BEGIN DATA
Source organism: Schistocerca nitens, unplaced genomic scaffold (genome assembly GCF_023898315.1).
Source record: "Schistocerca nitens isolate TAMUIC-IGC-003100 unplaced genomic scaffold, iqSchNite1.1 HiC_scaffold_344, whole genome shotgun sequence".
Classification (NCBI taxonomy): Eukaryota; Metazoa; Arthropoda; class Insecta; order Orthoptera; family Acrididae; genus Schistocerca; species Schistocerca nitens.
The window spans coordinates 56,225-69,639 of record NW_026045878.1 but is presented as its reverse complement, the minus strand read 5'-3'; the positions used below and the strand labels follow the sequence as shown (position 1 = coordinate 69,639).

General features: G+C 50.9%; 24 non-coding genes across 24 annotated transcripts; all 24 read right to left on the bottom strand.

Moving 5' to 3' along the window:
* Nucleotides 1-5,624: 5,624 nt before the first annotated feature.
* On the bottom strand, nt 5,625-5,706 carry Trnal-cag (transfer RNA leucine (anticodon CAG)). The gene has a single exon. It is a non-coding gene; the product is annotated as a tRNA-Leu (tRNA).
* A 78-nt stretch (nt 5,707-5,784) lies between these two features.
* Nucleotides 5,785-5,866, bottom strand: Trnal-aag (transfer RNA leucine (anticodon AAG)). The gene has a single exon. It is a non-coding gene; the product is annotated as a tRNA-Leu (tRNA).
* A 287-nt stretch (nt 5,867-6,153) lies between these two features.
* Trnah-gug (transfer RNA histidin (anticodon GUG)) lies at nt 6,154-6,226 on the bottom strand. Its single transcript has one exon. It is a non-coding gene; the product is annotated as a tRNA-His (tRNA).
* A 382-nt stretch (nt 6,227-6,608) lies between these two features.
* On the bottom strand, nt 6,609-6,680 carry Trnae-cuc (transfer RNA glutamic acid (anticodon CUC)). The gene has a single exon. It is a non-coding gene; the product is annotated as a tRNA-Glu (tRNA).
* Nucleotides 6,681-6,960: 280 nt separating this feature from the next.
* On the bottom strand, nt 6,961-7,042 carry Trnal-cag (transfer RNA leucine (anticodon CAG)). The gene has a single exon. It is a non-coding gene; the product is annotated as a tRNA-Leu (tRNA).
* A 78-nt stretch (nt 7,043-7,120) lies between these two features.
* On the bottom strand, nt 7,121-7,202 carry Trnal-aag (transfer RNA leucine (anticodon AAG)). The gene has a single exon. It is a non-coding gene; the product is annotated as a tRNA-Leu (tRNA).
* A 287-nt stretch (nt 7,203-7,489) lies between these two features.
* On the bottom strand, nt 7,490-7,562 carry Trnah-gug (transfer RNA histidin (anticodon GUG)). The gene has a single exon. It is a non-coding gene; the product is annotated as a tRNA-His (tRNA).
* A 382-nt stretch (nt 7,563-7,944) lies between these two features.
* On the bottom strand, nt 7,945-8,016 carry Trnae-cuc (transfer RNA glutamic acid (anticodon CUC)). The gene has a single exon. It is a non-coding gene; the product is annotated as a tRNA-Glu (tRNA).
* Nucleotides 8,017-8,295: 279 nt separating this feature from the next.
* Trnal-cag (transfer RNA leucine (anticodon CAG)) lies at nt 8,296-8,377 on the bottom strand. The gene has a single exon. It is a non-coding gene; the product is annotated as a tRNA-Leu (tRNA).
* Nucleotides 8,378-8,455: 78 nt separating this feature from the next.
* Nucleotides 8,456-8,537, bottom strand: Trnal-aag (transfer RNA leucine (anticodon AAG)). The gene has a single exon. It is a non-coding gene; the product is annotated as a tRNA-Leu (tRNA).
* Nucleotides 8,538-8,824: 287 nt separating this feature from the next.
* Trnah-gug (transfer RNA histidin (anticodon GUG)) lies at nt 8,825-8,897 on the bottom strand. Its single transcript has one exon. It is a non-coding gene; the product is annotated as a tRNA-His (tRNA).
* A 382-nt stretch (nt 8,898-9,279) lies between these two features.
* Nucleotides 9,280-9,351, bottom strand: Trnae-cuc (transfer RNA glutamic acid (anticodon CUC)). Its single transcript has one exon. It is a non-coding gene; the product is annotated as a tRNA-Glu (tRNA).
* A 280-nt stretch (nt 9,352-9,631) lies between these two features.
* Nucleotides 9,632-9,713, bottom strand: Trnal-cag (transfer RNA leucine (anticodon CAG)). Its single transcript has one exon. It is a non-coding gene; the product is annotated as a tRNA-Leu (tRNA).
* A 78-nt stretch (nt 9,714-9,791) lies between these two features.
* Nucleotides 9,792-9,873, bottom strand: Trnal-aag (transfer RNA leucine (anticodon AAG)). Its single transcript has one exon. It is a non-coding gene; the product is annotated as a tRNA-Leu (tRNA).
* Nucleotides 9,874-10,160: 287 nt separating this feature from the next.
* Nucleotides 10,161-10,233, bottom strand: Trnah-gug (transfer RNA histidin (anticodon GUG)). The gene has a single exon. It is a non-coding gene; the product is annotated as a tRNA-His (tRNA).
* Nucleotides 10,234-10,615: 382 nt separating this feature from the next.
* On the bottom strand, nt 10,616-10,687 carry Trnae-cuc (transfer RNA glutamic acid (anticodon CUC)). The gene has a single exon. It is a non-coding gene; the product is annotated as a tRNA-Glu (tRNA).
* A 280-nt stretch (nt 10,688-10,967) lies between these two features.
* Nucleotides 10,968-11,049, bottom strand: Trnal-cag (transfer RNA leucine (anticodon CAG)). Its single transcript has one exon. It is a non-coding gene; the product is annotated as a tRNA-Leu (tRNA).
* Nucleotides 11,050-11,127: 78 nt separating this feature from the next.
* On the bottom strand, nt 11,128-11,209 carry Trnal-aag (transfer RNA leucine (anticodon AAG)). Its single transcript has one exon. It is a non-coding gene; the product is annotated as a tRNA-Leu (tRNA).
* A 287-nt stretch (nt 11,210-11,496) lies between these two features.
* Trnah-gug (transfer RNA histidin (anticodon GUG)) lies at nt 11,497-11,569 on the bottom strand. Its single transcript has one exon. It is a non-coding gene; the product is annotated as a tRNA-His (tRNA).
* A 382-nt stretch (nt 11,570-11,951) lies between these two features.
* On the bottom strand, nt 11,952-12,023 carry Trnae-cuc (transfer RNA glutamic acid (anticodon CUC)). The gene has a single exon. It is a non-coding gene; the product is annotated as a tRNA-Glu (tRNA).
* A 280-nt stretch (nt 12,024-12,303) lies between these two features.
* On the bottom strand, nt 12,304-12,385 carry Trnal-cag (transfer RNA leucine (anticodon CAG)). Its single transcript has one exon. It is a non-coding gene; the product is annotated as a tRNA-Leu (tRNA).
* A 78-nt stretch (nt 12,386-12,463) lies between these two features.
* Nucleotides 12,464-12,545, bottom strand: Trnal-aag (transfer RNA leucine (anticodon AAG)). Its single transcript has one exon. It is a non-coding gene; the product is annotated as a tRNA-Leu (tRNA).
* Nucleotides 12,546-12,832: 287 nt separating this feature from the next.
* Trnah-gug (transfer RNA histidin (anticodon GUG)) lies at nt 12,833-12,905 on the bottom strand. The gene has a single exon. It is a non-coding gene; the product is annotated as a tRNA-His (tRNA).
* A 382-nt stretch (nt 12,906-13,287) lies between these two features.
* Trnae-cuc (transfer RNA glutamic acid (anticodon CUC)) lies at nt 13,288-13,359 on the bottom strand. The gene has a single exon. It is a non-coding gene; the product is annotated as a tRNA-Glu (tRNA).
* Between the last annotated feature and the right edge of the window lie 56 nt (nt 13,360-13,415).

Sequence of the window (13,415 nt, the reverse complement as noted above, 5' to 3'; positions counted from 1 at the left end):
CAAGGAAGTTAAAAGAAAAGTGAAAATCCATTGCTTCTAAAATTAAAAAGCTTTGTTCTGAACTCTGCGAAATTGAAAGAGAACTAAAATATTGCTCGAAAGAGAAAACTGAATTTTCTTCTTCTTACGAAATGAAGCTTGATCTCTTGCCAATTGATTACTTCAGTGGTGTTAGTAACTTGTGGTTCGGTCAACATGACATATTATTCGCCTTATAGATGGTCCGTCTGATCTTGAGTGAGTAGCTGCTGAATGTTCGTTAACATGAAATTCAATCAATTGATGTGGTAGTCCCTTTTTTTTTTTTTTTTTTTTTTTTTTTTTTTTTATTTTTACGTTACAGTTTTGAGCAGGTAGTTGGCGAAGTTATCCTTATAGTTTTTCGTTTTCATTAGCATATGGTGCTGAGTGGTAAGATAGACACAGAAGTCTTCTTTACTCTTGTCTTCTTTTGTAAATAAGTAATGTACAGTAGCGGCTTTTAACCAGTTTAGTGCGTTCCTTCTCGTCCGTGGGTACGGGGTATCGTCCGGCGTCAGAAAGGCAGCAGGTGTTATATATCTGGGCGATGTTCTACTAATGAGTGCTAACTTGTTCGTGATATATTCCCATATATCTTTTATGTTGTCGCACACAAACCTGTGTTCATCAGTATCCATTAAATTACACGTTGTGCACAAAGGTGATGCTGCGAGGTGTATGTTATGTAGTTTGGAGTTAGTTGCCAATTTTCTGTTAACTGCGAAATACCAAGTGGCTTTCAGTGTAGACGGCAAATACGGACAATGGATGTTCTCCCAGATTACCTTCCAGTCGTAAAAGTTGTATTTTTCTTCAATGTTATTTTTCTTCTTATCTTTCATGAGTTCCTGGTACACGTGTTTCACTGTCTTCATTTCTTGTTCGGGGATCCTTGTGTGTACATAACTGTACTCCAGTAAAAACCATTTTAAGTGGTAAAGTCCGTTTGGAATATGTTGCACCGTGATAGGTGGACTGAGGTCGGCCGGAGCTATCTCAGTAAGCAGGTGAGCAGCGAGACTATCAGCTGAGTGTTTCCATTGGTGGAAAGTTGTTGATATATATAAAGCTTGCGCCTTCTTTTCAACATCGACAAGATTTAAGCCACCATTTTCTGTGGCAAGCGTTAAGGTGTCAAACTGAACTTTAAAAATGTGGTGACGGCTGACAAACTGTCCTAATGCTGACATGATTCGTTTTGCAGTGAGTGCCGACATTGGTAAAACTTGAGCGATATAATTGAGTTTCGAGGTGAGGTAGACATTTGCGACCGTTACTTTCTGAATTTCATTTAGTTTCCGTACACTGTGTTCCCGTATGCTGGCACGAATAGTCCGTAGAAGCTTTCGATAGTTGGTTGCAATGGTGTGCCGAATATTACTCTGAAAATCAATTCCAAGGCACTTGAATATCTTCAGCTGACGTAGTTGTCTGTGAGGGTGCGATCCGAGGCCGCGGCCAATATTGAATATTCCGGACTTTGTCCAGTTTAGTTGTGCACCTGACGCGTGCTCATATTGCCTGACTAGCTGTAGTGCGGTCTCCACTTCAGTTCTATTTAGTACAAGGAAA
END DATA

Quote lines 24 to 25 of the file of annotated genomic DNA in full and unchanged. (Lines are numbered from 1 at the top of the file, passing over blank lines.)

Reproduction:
* Trnal-cag (transfer RNA leucine (anticodon CAG)) lies at nt 8,296-8,377 on the bottom strand. The gene has a single exon. It is a non-coding gene; the product is annotated as a tRNA-Leu (tRNA).
* Nucleotides 8,378-8,455: 78 nt separating this feature from the next.